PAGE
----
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Publication numberUS7457433 B2
Publication typeGrant
Application numberUS 11/039,497
Publication dateNov 25, 2008
Filing dateJan 20, 2005
Priority dateJan 20, 2005
Fee statusPaid
Also published asUS7822228, US8036426, US20060159308, US20090022366, US20100296704
Publication number039497, 11039497, US 7457433 B2, US 7457433B2, US-B2-7457433, US7457433 B2, US7457433B2
InventorsArun Hampapur, Sharathchandra U. Pankanti, Andrew W. Senior
Original AssigneeInternational Business Machines Corporation
Export CitationBiBTeX, EndNote, RefMan
External Links: USPTO, USPTO Assignment, Espacenet
System and method for analyzing video from non-static camera
US 7457433 B2
Abstract
A novel system and method of treating the output of moving cameras, in particular ones that enable the application of conventional “static camera” algorithms, e.g., to enable the continuous vigilance of computer surveillance technology to be applied to moving cameras that cover a wide area. According to the invention, a single camera is deployed to cover an area that might require many static cameras and a corresponding number of processing units. A novel system for processing the main video sufficiently enables long-term change detection, particularly the observation that a static object has been moved or has appeared, for instance detecting the parking and departure of vehicles in a parking lot, the arrival of trains in stations, delivery of goods, arrival and dispersal of people, or any other application.
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Claims(1)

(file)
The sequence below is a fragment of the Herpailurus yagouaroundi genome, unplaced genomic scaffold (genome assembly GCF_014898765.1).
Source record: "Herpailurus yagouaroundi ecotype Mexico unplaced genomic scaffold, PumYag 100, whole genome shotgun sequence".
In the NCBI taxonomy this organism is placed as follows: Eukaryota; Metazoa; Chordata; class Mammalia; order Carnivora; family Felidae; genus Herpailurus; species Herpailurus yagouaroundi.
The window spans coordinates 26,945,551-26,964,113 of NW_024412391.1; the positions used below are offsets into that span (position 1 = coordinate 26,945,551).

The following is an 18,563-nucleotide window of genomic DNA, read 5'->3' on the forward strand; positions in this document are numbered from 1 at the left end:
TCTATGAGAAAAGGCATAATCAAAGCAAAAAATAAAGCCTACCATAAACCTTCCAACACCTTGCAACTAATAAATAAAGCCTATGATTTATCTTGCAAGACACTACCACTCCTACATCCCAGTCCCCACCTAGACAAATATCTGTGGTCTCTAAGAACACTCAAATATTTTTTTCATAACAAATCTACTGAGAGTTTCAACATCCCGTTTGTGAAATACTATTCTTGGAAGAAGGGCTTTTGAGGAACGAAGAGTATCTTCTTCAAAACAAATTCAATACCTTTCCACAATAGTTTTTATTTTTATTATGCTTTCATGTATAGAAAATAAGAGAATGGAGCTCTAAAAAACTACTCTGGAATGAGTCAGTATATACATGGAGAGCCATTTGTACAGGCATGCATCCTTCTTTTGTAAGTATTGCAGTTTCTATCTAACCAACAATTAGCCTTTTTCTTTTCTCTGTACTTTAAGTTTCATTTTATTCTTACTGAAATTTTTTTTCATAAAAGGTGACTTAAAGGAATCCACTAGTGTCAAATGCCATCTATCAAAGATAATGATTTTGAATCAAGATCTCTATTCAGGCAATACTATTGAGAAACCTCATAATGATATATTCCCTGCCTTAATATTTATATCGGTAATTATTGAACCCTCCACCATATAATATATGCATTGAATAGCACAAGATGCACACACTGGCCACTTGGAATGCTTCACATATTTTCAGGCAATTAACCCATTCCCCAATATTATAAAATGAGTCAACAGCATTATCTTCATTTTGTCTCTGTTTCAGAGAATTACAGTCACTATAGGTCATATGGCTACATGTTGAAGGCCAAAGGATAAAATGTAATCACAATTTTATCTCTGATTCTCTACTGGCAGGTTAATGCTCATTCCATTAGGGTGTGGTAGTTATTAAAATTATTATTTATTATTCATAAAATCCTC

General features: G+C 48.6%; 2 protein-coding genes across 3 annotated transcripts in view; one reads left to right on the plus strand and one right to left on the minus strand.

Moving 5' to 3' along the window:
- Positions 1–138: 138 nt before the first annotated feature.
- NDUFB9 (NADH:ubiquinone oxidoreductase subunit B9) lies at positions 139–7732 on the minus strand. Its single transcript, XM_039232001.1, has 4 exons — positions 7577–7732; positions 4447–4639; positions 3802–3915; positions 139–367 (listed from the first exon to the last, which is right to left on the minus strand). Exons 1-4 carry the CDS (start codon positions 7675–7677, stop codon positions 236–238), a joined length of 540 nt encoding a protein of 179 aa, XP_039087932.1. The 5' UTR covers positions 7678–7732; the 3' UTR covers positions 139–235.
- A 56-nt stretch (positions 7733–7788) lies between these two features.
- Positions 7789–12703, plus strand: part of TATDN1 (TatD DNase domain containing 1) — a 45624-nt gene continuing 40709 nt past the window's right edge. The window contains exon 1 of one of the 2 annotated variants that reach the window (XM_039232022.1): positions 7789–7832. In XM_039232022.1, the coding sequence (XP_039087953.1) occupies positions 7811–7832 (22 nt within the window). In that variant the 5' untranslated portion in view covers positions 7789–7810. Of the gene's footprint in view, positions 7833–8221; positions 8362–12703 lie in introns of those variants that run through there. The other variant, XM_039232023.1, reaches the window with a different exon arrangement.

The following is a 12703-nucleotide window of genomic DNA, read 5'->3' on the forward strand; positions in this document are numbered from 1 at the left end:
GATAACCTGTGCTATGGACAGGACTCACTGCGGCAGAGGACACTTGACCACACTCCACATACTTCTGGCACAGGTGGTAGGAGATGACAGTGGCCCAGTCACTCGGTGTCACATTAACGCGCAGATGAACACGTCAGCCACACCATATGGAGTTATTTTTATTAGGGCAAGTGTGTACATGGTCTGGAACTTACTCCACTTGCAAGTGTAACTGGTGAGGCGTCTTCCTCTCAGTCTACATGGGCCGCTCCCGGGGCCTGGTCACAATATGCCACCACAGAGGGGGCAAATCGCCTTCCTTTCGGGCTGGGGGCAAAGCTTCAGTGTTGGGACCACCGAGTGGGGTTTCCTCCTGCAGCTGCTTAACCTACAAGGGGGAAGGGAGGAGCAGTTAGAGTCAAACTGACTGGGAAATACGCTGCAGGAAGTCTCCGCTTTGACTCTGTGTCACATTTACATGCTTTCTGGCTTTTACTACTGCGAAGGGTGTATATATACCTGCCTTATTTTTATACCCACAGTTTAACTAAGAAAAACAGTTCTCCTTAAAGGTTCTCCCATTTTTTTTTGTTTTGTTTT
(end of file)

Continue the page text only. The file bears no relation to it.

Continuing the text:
1. A method for analyzing images acquired from a single non-static imaging device whose view of an observed area changes over time comprising the steps of:
establishing movement of said single non-static imaging device to acquire a sequence of single field of view static images covering a larger area to be observed,
processing each acquired single field of view static image and initially determining a number of reference images frames, each reference image frame comprising a single field of view corresponding to a portion of said larger area to be observed, and,
determining, for each reference image frame, one or more reference features, said one or more reference features comprising one or more of: trackable points, lines, corners, and localizable image features, or combinations thereof;
employing motion estimation for tracking, in subsequent acquired single field of view static images, said reference features that are found in a reference frame as said imaging device moves, said motion estimation for estimating imaging device movement;
obtaining, based on said estimated imaging device movement, a best reference frame corresponding to each subsequent acquired single field of view static image; and,
comparing each subsequent acquired single field of view static image to a corresponding reference image frame, and geometrically correcting said frame to align said acquired single field of view static image with said reference image frame based on said tracked reference features of said estimating imaging device movement;
generating successive output images corresponding to each of said number of reference image frames of a respective field of view portion to form a corresponding output image sequence for each corresponding field of view portion, each said successive output images corresponding to each of said number of reference images of a respective field of view portion being aligned with its corresponding reference image frame; and,